Psychiatric creep – Erasing the interface between psychiatry and medicine

The so-called “Functional somatic syndromes” would be particularly vulnerable to the application of a Complex Somatic Symptom Disorder (CSSD) label.

CFS and ME patients who already have a diagnosis, or are awaiting diagnosis, would be especially vulnerable to the highly subjective criteria and very difficult to measure constructs such as “disproportionate distress and disability”, “catastrophizing”, “health-related anxiety” and “[appraising their] bodily symptoms as unduly threatening, harmful, or troublesome” this Work Group is currently proposing.

Other patient groups that are bundled under the “Functional somatic syndromes” and “medically unexplained” umbrellas, like Fibromyalgia, IBS, Chemical Injury (CI), Chemical Sensitivity (CS), chronic Lyme disease and Gulf War illness would also be potentially vulnerable to being caught by these proposals.

These proposals could potentially result in misdiagnosis with a mental health disorder, misapplication of an additional “bolt-on” diagnosis of a mental health disorder to a general medical condition, missed diagnoses through failure to investigate new or worsening symptoms or iatrogenic disease from psychotropic drugs.

Families caring for children and young people with any long-term illness may be at increased risk of wrongful accusation of “over-involvement” or “excessive” concern for a child’s symptomatology or of encouraging maintenance of “sick role behaviour” in an ill child or adolescent.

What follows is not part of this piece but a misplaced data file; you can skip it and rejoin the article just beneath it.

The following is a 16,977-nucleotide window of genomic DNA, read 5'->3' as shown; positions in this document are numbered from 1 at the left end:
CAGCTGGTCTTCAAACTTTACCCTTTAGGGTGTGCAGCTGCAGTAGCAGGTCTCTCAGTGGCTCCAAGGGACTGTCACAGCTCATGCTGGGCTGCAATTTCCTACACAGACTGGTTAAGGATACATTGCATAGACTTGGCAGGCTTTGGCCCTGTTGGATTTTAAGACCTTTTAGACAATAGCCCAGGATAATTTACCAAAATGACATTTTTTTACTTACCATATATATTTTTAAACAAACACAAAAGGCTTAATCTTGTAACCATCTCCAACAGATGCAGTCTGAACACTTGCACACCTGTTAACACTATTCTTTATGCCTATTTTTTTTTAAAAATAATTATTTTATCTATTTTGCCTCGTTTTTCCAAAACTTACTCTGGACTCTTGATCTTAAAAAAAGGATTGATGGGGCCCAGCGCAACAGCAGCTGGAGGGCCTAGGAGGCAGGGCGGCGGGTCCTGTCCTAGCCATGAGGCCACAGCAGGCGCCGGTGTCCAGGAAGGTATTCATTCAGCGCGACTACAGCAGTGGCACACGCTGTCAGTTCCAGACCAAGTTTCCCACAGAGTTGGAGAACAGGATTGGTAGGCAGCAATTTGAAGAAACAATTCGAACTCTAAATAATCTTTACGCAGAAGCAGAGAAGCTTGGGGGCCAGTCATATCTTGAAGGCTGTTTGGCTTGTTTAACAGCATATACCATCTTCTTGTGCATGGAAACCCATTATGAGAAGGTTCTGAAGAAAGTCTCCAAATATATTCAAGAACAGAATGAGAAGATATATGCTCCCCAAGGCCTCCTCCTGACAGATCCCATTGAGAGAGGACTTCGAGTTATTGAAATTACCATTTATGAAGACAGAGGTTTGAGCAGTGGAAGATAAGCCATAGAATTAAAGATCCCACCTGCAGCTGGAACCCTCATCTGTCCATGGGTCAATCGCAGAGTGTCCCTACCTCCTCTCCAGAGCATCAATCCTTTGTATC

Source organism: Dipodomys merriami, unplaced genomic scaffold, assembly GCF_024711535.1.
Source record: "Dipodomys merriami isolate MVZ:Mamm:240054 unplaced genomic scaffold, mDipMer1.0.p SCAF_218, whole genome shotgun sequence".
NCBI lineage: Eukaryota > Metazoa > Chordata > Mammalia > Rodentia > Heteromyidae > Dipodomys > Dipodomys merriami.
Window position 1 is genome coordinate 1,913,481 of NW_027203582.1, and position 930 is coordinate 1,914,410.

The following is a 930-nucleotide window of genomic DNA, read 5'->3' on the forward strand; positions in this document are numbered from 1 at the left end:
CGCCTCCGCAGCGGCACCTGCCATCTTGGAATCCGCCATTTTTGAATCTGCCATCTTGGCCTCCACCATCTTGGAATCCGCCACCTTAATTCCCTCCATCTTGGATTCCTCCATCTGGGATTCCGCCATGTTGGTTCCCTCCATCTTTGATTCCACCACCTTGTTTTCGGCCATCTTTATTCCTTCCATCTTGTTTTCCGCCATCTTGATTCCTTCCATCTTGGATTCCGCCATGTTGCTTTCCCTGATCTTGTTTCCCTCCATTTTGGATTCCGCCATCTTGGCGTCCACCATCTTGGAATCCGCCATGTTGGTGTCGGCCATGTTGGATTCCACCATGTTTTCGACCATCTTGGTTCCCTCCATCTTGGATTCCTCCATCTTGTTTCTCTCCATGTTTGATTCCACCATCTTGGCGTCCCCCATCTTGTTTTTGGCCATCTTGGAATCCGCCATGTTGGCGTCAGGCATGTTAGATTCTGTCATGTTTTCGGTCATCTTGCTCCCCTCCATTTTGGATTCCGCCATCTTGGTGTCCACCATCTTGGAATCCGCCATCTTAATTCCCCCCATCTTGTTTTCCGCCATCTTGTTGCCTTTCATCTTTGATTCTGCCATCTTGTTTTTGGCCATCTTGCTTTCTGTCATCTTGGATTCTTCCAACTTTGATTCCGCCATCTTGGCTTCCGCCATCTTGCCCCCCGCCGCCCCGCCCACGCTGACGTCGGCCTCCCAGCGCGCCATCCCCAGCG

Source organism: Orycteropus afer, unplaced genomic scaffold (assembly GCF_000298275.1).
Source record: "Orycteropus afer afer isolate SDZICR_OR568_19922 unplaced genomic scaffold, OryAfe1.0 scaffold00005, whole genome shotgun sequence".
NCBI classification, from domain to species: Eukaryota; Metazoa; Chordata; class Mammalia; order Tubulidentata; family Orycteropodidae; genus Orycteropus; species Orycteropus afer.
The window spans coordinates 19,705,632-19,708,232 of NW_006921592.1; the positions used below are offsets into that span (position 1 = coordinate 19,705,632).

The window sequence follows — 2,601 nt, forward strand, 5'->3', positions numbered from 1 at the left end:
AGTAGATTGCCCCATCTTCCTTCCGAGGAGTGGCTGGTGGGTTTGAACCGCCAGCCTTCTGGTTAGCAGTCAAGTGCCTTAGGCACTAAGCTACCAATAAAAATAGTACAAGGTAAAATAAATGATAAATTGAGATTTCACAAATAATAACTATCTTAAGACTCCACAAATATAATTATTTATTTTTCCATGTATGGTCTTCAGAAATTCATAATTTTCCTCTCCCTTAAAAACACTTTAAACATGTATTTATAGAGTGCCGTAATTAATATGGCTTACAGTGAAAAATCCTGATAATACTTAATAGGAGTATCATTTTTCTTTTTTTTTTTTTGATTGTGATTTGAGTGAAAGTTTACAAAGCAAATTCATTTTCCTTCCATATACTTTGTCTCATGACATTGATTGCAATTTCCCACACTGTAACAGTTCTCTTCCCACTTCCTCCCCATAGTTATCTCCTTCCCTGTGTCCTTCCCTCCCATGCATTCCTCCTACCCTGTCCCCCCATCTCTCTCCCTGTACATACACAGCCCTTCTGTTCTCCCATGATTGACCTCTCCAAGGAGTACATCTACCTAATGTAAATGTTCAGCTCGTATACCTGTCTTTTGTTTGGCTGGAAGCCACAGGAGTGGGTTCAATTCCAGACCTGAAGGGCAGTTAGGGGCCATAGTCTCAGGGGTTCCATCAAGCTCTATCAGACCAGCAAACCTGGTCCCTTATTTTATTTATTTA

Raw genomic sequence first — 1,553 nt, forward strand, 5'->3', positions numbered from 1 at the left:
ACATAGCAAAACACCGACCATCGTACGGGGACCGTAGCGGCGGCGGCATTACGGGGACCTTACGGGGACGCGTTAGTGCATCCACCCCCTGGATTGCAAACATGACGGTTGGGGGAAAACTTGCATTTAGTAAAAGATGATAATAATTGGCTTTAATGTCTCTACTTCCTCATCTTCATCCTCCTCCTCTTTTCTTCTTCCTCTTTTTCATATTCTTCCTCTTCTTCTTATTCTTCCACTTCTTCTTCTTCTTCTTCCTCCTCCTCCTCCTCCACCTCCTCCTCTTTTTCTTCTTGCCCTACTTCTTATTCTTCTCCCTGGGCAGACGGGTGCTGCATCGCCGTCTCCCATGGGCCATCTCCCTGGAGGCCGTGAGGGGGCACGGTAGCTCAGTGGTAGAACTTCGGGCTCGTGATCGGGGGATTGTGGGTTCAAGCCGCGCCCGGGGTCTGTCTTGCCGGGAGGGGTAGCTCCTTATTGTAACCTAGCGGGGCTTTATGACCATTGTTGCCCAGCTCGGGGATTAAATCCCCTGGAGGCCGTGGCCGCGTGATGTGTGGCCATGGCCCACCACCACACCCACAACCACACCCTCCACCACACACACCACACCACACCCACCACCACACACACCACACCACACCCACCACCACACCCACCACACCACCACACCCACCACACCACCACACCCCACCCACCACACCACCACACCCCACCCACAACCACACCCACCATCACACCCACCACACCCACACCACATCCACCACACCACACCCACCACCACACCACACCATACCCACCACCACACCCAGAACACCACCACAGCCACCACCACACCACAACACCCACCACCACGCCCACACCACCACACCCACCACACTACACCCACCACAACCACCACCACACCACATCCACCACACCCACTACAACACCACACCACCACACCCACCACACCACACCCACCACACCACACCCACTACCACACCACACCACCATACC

Application of vague and highly subjective criteria may have considerable implications for the diagnoses assigned to patients, provision of social care, payment of employment, medical and disability insurance, and the length of time for which insurers are prepared to pay out.

The misapplication of a diagnosis of Complex Somatic Symptom Disorder (CSSD), may limit the types of treatment, medical investigations and testing that clinicians are prepared to consider and for which insurers are prepared to fund.

I urge all clinicians and end-users of the DSM, social workers and lawyers to scrutinise these proposals.


International implications

This is not a US centric issue. The DSM is used to a varying extent in other countries in clinical settings and DSM criteria are currently used more often for research purposes than ICD-10; the next edition of the DSM will shape international research, influence literature in the fields of psychiatry and psychosomatics and inform perceptions of patients’ medical needs throughout the world.

By the time the third draft is published, it is questionable how much impact submissions from end-users and stakeholders – clinicians, allied mental health professionals, patients, advocates and patient advocacy groups might have at this late stage in the drafting process.

But when the next draft is released in April or May, please use this final opportunity to tell the APA why the Somatic Symptom Disorders Work Group needs to urgently reconsider its proposals.


Harmonization with ICD-10-CM and ICD-11

There has been a degree of concordance between the Somatoform Disorders section of DSM-IV and the corresponding section of ICD-10 Chapter: V Mental and behavioural disorders. (Note: ICD-10-CM Somatoform Disorders categories are little changed from ICD-10, from which ICD-10-CM has been developed.)